Cross-contamination of foods should be avoided. Uncooked meats should be keep separate from produce, cooked foods, and ready-to-eat foods. Hands, cutting boards, counters, knives, and other utensils should be washed thoroughly after handling uncooked foods. Hand should be washed before handling any food, and between handling different food items.
People who have salmonellosis should not prepare food or pour water for others until they have been shown to no longer be carrying the Salmonella bacterium.
People should wash their hands after contact with animal feces. Since reptiles
are particularly likely to have Salmonella, everyone should immediately wash their
hands after handling reptiles. Reptiles (including turtles) are not appropriate pets
for small children and should not be in the same house as an infant.
Every year, approximately 40,000 cases of salmonellosis are reported in the United
States. Because many milder cases are not diagnosed or reported, the actual number
of infections may be twenty or more times greater. Salmonellosis is more common in
the summer than winter. Children are the most likely to get salmonellosis.
Young children, the elderly, and the immunocompromised are the most likely to have severe
infections. It is estimated that approximately 1,000 persons die each year with
It is important for the public health department to know about cases of salmonellosis. It is important for clinical laboratories to send isolates of Salmonella to the City, County, or State Public Health Laboratories so the specific type can be determined and compared with other Salmonella in the community. If many cases occur at the same time, it may mean that a restaurant, food or water supply has a problem which needs correction by the public health department.
Some prevention steps occur everyday without you thinking about it.
Pasteurization of milk and treating municipal water supplies are highly effective
prevention measures that have been in place for many years. In the 1970s, small pet
turtles were a common source of salmonellosis in the United States, and in 1975, the sale
of small turtles was halted in this country. Improvements in farm animal hygiene, in
slaughter plant practices, and in vegetable and fruit harvesting and packing operations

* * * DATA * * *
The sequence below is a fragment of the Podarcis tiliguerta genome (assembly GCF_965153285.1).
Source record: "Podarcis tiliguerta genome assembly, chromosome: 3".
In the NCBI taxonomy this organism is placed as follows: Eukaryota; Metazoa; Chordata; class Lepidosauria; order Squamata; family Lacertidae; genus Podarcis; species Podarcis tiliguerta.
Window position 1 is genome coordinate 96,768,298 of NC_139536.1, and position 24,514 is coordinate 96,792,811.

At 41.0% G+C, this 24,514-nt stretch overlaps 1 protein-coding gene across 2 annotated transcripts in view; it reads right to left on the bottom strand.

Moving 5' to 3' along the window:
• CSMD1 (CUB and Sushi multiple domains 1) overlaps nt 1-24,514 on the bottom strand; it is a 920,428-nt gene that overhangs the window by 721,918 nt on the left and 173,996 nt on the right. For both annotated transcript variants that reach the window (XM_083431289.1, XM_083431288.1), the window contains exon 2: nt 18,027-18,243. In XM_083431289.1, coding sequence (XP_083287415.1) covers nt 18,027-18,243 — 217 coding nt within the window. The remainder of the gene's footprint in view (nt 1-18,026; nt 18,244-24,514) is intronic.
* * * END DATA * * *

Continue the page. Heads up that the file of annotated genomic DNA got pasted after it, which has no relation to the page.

may help prevent salmonellosis caused by contaminated foods. Better education of
food industry workers in basic food safety and restaurant inspection procedures, may
prevent cross-contamination and other food handling errors that can lead to
outbreaks. Wider use of pasteurized egg in restaurants, hospitals, and nursing homes
is an important prevention measure. In the future, irradiation or other treatments
may greatly reduce contamination of raw meat.
The Centers for Disease Control and Prevention (CDC)
monitors the frequency of Salmonella infections in the country and assists the
local and State Health Departments to investigate outbreaks and devise control
measures. CDC also conducts research to better identify specific types of Salmonella.
The Food and Drug Administration inspects imported foods,
milk pasteurization plants, promotes better food preparation techniques in restaurants and
food processing plants, and regulates the sale of turtles. The FDA also regulates
the use of specific antibiotics as growth promotants in food animals. The US Department of Agriculture monitors the health of food
animals, inspects egg pasteurization plants, and is responsible for the quality of
slaughtered and processed meat. The US Environmental
Protection Agency regulates and monitors the safety of our drinking water supplies.
You can discuss any medical concerns you may have with your doctor or other heath care
provider. Your local City or County Health Department can provide more information
about this and other public health problems that are occurring in your area. General
information about the public health of the nation is published every week in the "Morbidity and Mortality Weekly Report",
by the CDC in Atlanta, GA. Epidemiologists in your local and State Health
Departments are tracking a number of important public health problems, investigating
special problems that arise, and helping to prevent them from occurring in the first
place, or from spreading if they do occur.
For more information contact:
Office of the Director, Mailstop C09
Division of Bacterial and Mycotic Diseases
National Center for Infectious Diseases
Centers for Disease Control
1600 Clifton Road
Atlanta, Georgia 30333